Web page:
In the past, the way we went about our daily lives – jobs, interests, consumerism and relationships were rarely mirrored by our behaviour in healthcare settings. For centuries, we were distant bystanders, counting our shoes in soulless waiting rooms. As we embrace the digital stratosphere, and become authorities on our own health, however, we increasingly replicate our wider consumer experiences within a healthcare context – no longer satisfied to watch from the stands.
The convenience of ordering and tracking online is now repeated when it comes to making an appointment with a doctor or ordering a prescription, and this approach is also transforming the experience of patients on clinical trials, enhancing participation through flexibility, but also making the pathway and, critically, patient input far more convenient.
This notion of making the patient a fully integrated part of the clinical research mechanism, without creating obstacles, is a vital part of NIHR CRN’s brave new era. Divya explains: “The NIHR CRN understands that clinical research needs to be available at people’s fingertips, if we are to realise our ambitions of increasing access to clinical research and boosting the number of patients involved.”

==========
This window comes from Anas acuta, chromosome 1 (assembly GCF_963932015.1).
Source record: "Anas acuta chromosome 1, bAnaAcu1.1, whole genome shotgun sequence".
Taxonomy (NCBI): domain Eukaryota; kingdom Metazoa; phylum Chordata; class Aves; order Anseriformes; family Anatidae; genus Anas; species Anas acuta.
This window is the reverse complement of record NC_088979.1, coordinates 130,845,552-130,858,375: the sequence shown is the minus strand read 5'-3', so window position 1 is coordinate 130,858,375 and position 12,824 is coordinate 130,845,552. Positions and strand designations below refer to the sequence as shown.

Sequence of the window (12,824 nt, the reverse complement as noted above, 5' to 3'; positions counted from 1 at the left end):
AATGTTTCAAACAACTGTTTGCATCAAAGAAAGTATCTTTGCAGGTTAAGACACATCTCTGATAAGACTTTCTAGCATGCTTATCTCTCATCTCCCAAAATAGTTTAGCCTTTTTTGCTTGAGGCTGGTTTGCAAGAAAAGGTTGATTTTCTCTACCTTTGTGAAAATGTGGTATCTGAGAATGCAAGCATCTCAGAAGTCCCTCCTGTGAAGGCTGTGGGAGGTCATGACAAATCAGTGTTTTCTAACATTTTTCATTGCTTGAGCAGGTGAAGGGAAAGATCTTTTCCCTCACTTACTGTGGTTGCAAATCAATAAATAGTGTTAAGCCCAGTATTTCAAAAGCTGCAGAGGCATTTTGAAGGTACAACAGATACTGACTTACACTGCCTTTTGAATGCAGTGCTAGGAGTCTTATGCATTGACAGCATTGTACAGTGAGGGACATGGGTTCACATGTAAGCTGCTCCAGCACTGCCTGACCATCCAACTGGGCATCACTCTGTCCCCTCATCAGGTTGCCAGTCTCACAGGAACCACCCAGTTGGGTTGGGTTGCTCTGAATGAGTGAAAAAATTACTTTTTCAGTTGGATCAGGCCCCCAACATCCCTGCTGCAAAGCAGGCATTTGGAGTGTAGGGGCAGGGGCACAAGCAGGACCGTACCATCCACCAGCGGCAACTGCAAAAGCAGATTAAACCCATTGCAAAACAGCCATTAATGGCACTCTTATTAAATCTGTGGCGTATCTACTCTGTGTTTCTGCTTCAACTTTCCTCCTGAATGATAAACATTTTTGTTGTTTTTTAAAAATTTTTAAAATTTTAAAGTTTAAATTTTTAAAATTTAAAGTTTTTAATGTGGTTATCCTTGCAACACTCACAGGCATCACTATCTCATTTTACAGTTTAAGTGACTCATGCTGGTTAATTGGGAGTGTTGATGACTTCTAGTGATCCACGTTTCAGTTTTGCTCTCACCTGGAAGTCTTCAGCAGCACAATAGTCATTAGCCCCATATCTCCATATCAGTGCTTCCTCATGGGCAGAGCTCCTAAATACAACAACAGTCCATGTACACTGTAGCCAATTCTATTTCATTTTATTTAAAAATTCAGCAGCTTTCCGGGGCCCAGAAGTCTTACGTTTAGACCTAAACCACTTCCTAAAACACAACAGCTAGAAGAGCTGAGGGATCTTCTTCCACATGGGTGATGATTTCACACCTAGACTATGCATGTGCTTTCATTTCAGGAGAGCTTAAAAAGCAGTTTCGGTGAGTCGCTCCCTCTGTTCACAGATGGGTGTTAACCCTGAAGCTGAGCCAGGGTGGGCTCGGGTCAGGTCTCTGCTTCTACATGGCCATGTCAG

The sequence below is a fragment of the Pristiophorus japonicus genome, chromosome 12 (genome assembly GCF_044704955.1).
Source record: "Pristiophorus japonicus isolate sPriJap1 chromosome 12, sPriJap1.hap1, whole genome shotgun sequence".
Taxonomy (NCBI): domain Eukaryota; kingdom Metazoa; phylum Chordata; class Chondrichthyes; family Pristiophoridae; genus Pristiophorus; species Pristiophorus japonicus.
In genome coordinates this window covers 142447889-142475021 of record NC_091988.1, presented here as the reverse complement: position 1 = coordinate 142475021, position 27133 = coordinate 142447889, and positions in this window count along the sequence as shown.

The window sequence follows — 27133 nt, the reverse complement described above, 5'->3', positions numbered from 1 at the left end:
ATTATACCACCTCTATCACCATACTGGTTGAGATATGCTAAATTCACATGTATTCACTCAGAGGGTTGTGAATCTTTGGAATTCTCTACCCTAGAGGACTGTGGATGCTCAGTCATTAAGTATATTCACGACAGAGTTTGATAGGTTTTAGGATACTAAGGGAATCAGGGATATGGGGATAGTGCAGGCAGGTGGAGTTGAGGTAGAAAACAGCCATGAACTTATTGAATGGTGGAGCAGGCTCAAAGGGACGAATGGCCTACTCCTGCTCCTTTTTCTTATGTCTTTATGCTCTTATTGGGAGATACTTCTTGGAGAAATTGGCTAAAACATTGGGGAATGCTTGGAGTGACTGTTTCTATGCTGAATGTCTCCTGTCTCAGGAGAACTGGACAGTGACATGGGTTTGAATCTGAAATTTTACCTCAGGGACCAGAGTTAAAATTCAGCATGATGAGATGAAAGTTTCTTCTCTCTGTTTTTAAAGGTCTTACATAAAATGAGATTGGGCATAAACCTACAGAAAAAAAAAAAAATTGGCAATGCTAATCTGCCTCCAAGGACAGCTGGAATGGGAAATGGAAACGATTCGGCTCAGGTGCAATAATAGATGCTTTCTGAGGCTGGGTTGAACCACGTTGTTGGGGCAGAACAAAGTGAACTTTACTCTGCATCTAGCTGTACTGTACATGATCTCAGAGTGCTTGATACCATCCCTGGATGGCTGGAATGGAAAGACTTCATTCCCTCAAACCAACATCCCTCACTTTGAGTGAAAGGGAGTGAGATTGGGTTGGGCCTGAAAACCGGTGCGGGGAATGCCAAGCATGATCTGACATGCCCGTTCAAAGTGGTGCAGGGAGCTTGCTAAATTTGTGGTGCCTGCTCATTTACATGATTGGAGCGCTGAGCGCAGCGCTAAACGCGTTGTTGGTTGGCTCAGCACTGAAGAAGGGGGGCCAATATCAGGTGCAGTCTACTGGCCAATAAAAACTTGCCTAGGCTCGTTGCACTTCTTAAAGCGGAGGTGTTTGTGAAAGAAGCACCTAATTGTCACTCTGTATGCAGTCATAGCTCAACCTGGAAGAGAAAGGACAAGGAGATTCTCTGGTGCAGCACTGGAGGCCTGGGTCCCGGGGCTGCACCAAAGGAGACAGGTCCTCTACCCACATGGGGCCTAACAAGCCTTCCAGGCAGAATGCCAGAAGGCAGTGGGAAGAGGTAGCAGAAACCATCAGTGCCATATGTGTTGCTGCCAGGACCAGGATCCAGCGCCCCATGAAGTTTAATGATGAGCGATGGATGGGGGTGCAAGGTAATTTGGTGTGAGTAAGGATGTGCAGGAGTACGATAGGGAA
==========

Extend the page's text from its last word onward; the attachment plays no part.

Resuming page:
Meanwhile, patients are being integrated into clinical research in many other ways – further removing them from the role of passive participants. ‘Be Part of Research’ is the NIHR’s online service through which anyone can find out about health and social care research taking place across the UK and aims to provide patients with greater choice when taking part in clinical research.
The NIHR CRN also recently launched the ‘Patient Engagement in Clinical Development’ (PECD) service to the life sciences industry, with NIHR CRN acting as ‘matchmaker’, in bringing patients and the life sciences industry together early on. This ensures that trials are designed effectively, while also taking into consideration the patient voice. With that in mind, the NIHR is also supporting over 600 research champions who are volunteering their time to help spread the word about health and social care to patients and the public.
Divya reflects: “Patients are savvy in their expectations of clinical trial delivery. Putting them first and making clinical trials easy to get involved in, while maintaining the required rigour, is the future of delivering patient-centric clinical research. After all, everything we do in clinical research has the end user at the heart of it.”